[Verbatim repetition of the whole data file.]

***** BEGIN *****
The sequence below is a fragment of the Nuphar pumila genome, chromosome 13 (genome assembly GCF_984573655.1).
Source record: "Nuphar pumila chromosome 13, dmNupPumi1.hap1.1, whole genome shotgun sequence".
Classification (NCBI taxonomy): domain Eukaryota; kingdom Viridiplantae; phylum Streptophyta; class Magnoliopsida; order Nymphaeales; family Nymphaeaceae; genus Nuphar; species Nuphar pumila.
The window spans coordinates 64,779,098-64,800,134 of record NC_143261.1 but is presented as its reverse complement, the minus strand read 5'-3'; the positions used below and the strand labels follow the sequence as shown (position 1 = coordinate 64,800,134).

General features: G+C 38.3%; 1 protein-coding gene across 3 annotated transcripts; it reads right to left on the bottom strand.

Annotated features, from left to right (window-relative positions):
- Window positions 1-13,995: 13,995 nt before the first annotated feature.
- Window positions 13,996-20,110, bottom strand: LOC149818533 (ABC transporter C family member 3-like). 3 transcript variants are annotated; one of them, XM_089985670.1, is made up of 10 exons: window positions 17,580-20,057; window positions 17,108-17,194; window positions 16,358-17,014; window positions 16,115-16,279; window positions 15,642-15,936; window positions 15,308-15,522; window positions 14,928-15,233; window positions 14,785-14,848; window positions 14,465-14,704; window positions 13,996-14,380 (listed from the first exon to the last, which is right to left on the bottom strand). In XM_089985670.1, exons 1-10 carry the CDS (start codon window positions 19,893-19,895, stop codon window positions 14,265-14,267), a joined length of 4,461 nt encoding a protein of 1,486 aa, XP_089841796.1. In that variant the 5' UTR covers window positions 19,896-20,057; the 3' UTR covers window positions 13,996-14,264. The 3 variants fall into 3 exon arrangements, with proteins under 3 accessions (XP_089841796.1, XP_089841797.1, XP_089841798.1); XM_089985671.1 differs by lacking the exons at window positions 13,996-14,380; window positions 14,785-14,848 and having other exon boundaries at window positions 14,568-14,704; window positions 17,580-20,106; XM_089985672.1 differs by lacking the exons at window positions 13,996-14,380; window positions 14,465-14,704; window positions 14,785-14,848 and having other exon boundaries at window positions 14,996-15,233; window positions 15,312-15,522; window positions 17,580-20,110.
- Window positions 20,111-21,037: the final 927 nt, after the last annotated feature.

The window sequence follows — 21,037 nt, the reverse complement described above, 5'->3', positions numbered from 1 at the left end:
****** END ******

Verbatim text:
The sequence below is a fragment of the Nuphar pumila genome, chromosome 13 (genome assembly GCF_984573655.1).
Source record: "Nuphar pumila chromosome 13, dmNupPumi1.hap1.1, whole genome shotgun sequence".
Classification (NCBI taxonomy): domain Eukaryota; kingdom Viridiplantae; phylum Streptophyta; class Magnoliopsida; order Nymphaeales; family Nymphaeaceae; genus Nuphar; species Nuphar pumila.
The window spans coordinates 64,779,098-64,800,134 of record NC_143261.1 but is presented as its reverse complement, the minus strand read 5'-3'; the positions used below and the strand labels follow the sequence as shown (position 1 = coordinate 64,800,134).

General features: G+C 38.3%; 1 protein-coding gene across 3 annotated transcripts; it reads right to left on the bottom strand.

Annotated features, from left to right (window-relative positions):
- Window positions 1-13,995: 13,995 nt before the first annotated feature.
- Window positions 13,996-20,110, bottom strand: LOC149818533 (ABC transporter C family member 3-like). 3 transcript variants are annotated; one of them, XM_089985670.1, is made up of 10 exons: window positions 17,580-20,057; window positions 17,108-17,194; window positions 16,358-17,014; window positions 16,115-16,279; window positions 15,642-15,936; window positions 15,308-15,522; window positions 14,928-15,233; window positions 14,785-14,848; window positions 14,465-14,704; window positions 13,996-14,380 (listed from the first exon to the last, which is right to left on the bottom strand). In XM_089985670.1, exons 1-10 carry the CDS (start codon window positions 19,893-19,895, stop codon window positions 14,265-14,267), a joined length of 4,461 nt encoding a protein of 1,486 aa, XP_089841796.1. In that variant the 5' UTR covers window positions 19,896-20,057; the 3' UTR covers window positions 13,996-14,264. The 3 variants fall into 3 exon arrangements, with proteins under 3 accessions (XP_089841796.1, XP_089841797.1, XP_089841798.1); XM_089985671.1 differs by lacking the exons at window positions 13,996-14,380; window positions 14,785-14,848 and having other exon boundaries at window positions 14,568-14,704; window positions 17,580-20,106; XM_089985672.1 differs by lacking the exons at window positions 13,996-14,380; window positions 14,465-14,704; window positions 14,785-14,848 and having other exon boundaries at window positions 14,996-15,233; window positions 15,312-15,522; window positions 17,580-20,110.
- Window positions 20,111-21,037: the final 927 nt, after the last annotated feature.

The window sequence follows — 21,037 nt, the reverse complement described above, 5'->3', positions numbered from 1 at the left end: